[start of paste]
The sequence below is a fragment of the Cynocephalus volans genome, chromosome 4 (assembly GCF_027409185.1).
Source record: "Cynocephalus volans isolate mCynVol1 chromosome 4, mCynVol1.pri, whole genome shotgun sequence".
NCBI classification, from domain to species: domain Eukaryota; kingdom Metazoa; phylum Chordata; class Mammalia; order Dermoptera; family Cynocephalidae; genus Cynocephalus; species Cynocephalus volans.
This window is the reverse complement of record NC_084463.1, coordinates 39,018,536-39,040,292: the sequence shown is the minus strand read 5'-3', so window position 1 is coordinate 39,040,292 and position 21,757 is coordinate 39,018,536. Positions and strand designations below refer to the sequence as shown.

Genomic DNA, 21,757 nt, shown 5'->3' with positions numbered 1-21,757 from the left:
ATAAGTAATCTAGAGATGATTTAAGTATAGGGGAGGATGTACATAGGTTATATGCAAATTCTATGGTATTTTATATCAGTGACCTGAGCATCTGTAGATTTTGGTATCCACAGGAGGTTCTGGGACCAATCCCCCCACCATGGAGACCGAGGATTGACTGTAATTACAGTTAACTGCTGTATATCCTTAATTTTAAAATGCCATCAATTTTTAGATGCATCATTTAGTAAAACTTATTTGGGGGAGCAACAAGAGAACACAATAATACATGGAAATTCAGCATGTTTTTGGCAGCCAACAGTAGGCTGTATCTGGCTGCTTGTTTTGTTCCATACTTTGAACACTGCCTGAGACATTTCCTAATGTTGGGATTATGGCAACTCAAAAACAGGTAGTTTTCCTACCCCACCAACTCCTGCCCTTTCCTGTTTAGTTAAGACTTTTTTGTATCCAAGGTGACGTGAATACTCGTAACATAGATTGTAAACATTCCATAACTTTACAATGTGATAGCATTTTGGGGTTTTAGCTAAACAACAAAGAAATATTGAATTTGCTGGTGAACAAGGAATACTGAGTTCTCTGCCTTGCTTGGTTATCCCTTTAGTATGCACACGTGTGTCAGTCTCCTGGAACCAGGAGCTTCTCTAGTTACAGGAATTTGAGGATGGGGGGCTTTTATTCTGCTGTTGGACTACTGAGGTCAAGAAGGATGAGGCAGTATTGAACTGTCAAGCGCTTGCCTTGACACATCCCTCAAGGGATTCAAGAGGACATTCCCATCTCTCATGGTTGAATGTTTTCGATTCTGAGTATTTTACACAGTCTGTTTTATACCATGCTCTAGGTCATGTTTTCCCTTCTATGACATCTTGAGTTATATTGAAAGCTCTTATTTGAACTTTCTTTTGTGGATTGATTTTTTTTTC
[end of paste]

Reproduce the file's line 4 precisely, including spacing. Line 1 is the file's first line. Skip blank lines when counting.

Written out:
This window is the reverse complement of record NC_084463.1, coordinates 39,018,536-39,040,292: the sequence shown is the minus strand read 5'-3', so window position 1 is coordinate 39,040,292 and position 21,757 is coordinate 39,018,536. Positions and strand designations below refer to the sequence as shown.